African Studies and Anthropology Module Summaries

First year

Compulsory Modules

Studying Societies: Social Anthropology

  • 10 credits

This module delivers core study skills for students reading African Studies as a means to help them transition from secondary to higher education. The module provides a basic orientation in the field of African Studies and allows students to familiarise themselves with the key skills necessary for success at university, such as note-taking, essay writing, academic integrity, oral presentation, and the ability to use library resources.

Thinking Anthropologically

  • 20 credits

The module is a broad introduction to anthropological approaches to society and culture. It asks questions about social life to which the answers appear obvious, and examines them in comparative perspective. Examples may include: What is a gift? What is dirt? What is in a name? How universal are experiences of emotions? In the process, students are shown the point of anthropology – to see life through the eyes of other people, and to question one’s own assumptions. It focuses on ethnography, the practice of 'doing anthropology' both in Africa and elsewhere. We use written texts and film to open up and discuss central ideas and debates in anthropology.

Around the World with Anthropology 

  • 10 credits

This module develops students’ knowledge of social anthropology by exploring the diversity of the discipline through a focus on a range of ethnographic regions. Students consider some of the key thematic and theoretical developments that have emerged from the study of particular regions of the world. Alongside this world-tour of anthropological research, students continue to develop the study skills necessary to succeed at university level, building on the work they have done in Studying Societies: Social Anthropology (33707).

Anthropology of Africa

  • 20 credits

Anthropology of Africa introduces a variety of diverse societies across sub-Saharan Africa, enabling students to understand fundamental aspects of social life in Africa. Engaging with key anthropological texts, from the colonial birth of the discipline to contemporary writings, the module encourages students to reflect critically on the different ways in which anthropologists represent African societies. The module covers topics such as: how African societies conceptualise personhood, marriage and gendered relations; how power is linked to religion and witchcraft beliefs; how historical memory is performed; and how political state failure is experienced in everyday life, not least for young people on the continent. Ethnographic texts are used throughout the module to familiarise students with African societies and anthropological methodology, and ethnographic videos are used to support the readings. While the lectures provide background knowledge, students are encouraged to use the seminar time to reflect critically on the module readings.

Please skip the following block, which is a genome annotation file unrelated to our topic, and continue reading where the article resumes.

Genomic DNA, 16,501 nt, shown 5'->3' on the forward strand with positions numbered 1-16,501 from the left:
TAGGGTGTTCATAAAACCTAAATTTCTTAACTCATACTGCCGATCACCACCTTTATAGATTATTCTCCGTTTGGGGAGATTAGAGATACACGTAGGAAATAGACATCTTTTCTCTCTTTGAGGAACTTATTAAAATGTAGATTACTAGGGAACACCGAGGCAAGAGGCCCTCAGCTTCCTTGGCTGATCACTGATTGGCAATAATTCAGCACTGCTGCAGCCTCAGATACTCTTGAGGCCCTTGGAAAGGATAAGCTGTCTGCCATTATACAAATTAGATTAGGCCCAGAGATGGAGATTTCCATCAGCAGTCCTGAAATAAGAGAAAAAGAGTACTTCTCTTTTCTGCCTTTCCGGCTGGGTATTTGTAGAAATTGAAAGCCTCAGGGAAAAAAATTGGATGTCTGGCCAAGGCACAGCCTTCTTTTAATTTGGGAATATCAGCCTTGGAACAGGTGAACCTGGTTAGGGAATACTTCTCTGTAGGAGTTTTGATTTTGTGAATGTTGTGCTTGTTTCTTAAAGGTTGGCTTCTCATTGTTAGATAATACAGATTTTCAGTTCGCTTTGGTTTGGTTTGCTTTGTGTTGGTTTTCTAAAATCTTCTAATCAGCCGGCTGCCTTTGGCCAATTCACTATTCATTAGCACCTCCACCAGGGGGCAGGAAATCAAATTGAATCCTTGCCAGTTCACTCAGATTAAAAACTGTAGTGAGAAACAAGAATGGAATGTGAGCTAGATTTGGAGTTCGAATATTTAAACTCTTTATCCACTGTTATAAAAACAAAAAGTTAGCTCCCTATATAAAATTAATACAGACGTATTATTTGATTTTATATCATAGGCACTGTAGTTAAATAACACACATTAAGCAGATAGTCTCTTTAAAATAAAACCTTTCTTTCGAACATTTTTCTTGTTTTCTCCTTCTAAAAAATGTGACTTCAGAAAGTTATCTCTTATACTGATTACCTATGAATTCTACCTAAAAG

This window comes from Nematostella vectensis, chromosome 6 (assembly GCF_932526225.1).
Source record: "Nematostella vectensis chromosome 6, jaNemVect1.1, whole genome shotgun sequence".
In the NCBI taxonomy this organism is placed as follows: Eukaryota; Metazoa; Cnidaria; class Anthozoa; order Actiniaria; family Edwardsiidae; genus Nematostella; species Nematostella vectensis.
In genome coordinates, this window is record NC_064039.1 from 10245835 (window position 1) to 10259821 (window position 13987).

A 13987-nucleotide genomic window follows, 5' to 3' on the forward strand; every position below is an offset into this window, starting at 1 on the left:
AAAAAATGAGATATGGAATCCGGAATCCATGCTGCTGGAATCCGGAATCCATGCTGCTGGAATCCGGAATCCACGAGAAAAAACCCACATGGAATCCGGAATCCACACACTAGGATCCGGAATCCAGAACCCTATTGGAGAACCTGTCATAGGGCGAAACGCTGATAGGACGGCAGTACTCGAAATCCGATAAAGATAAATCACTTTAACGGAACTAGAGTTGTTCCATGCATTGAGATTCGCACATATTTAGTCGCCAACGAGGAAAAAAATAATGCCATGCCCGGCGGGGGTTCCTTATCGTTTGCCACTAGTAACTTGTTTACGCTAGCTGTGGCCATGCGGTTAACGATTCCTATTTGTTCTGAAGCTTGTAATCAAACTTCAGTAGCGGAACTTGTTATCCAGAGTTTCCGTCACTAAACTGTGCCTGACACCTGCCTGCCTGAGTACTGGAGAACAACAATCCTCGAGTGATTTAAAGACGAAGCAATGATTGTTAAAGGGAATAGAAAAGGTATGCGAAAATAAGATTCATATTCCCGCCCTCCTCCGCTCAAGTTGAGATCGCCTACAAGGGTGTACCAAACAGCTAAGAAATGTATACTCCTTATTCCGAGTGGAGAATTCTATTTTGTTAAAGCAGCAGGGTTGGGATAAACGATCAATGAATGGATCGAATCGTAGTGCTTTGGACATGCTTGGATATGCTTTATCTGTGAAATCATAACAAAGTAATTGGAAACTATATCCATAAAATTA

Optional Modules may include:

Writing Worlds: Ethnography as Craft

  • 20 credits

This module is built around full-length ethnographic monographs. Students are required to read the books in full over the course of the module. Lectures and seminars help to situate and contextualise the texts in relation, for example, to the identity and career of the anthropologists who wrote them; the development of the discipline of anthropology over time; the various scholarly debates with which they engage; and their reception (contemporary and subsequent). Strong emphasis is placed on the craft of ethnographic writing. Students examine ethnographic writing as a genre and consider different ways in which descriptive and analytical writing are woven together to build an argument. This requires thinking carefully about the nature of ethnographic evidence, the methodological underpinnings of anthropological research, the authors’ positionality and related ethical considerations, and the ways in which other forms of evidence are drawn upon to support ethnographic observation. Students engage with broad anthropological concerns, such as the relationship between the particular and the general, and the ethics and politics of representation, through close engagement with the texts.